Thirty years before One Day stormed the book world with its a missed-opportunities love story spanning fifty years, A R Gurney had done just that - poignancy, nostalgia, empathy and all, in a slimmer and more elegant package. Love Letters tells its tale through the correspondence of an American couple at college in 1937 who continue to chart their dreams and disappointments until the late 1980s. New Yorker Albert Ramsdell G was born in 1930 himself so ideally placed for the dry social observation which is the strength of this simple concept, ensuring characters engage and the ending is moving without being sentimental. Admirably uncluttered direction by Derek Fowlds and excellent performances – especially Alison Farina’s luminous Melissa - in a Butterfly Psyche production of great charm, sadly only on for two nights at the Rondo or I'd urge you all to go.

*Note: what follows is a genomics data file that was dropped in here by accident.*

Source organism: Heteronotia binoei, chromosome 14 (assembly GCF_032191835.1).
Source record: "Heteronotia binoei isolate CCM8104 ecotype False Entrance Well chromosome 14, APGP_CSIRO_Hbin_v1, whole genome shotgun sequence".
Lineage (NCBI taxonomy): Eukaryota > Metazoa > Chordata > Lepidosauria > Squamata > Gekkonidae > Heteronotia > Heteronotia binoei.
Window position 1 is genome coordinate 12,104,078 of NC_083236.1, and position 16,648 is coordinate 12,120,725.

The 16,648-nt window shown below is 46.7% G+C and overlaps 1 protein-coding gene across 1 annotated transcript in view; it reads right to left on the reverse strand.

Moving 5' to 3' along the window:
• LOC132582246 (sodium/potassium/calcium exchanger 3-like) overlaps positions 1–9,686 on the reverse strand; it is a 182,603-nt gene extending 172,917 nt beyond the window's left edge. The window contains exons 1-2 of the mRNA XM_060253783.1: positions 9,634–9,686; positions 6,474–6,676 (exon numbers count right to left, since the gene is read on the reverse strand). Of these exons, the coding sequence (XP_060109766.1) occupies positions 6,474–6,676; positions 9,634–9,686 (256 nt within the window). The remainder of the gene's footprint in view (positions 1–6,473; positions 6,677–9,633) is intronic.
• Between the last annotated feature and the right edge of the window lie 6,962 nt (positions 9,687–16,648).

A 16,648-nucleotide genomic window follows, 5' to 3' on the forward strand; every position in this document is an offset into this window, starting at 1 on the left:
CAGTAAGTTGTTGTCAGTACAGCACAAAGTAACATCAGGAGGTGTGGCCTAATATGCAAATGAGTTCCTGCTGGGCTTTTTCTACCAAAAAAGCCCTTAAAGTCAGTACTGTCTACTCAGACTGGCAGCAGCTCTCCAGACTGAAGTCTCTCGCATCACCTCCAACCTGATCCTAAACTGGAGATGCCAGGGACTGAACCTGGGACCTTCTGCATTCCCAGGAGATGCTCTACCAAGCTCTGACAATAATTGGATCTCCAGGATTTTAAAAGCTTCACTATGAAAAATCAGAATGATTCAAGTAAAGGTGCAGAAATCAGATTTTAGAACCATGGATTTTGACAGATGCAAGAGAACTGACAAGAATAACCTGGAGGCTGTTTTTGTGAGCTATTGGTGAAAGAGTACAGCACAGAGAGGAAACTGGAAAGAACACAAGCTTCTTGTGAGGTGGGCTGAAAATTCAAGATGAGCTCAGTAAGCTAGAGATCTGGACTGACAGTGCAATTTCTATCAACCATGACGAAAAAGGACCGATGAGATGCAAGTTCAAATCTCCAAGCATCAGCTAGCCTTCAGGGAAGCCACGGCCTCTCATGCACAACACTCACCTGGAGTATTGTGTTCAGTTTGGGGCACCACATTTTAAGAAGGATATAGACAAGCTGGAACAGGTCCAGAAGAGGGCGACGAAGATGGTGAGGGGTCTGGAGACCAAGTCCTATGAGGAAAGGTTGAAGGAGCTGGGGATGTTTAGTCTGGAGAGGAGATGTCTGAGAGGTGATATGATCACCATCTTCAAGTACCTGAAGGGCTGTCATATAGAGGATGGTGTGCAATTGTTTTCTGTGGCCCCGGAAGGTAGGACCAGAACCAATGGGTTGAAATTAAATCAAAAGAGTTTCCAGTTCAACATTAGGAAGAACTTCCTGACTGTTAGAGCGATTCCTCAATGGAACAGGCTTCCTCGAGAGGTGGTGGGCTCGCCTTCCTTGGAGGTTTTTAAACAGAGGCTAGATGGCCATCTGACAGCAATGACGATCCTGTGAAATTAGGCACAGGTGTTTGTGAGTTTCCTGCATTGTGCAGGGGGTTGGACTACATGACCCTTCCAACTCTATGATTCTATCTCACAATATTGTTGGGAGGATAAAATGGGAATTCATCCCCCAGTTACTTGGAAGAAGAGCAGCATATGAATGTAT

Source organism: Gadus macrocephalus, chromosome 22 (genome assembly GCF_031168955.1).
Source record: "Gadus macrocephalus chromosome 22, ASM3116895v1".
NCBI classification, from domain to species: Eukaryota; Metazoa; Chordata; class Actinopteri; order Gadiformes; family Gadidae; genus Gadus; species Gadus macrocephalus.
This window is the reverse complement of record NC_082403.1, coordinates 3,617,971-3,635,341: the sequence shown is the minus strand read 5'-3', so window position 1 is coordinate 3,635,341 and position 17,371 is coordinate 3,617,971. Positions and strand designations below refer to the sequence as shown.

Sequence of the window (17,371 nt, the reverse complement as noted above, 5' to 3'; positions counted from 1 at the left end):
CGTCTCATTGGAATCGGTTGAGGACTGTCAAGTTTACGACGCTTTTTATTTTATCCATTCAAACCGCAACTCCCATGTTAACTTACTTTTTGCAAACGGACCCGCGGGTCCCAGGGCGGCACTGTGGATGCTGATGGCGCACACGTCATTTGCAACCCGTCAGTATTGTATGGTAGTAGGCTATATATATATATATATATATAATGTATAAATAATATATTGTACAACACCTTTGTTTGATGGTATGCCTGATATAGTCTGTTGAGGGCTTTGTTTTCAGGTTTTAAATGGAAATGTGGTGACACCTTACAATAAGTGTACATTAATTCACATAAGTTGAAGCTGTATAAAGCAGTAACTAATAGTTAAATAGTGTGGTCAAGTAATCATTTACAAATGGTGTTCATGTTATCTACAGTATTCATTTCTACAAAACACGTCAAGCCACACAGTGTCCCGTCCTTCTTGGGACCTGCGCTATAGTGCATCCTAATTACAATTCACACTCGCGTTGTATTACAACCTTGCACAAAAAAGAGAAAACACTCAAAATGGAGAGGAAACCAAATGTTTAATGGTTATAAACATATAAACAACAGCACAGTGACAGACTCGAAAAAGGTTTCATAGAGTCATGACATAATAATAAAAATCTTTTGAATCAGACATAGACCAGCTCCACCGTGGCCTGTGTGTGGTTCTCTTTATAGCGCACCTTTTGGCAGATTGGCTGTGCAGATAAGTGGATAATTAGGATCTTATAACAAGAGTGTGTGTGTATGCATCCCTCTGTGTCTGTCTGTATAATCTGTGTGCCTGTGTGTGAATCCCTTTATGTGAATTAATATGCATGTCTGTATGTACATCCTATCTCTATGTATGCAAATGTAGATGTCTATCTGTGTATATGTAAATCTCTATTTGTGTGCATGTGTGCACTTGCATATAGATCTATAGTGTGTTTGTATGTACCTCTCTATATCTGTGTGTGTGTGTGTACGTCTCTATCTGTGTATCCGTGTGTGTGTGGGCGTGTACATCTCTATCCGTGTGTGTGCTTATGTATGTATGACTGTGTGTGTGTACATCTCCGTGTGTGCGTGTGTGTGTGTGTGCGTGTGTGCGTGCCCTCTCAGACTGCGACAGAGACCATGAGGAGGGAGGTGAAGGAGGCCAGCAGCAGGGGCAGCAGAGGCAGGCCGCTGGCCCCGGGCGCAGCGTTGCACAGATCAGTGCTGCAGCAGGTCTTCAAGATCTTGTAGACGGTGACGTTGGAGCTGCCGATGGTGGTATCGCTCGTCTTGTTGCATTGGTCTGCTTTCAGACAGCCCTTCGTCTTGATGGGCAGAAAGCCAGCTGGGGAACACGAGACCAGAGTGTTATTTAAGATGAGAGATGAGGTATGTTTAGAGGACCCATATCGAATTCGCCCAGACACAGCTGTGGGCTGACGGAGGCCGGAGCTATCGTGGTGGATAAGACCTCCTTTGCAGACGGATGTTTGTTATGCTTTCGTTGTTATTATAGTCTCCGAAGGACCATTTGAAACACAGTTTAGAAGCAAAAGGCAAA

(Derek btw was one of the mainstays of Yes Minister in his role as private secretary Bernard and hosted the best New Year party I ever went to...)
Back in Frome, urging is appropriate: the new exhibition at Rook Lane Chapel Blue II has a fascinating collection of multi-media art until the end of the month. Coordinator Carolyn Griffiths was inspired by an 18th Century 'dye recipe' book from old Wallbridge Mill (also on display): 'it's the trade secrets of these craftsmen' she says, 'part of the cultural and creative heritage of Frome.'
My favourite pieces are the porcelain poetry books by Pauline Watson, some even with pages you can turn.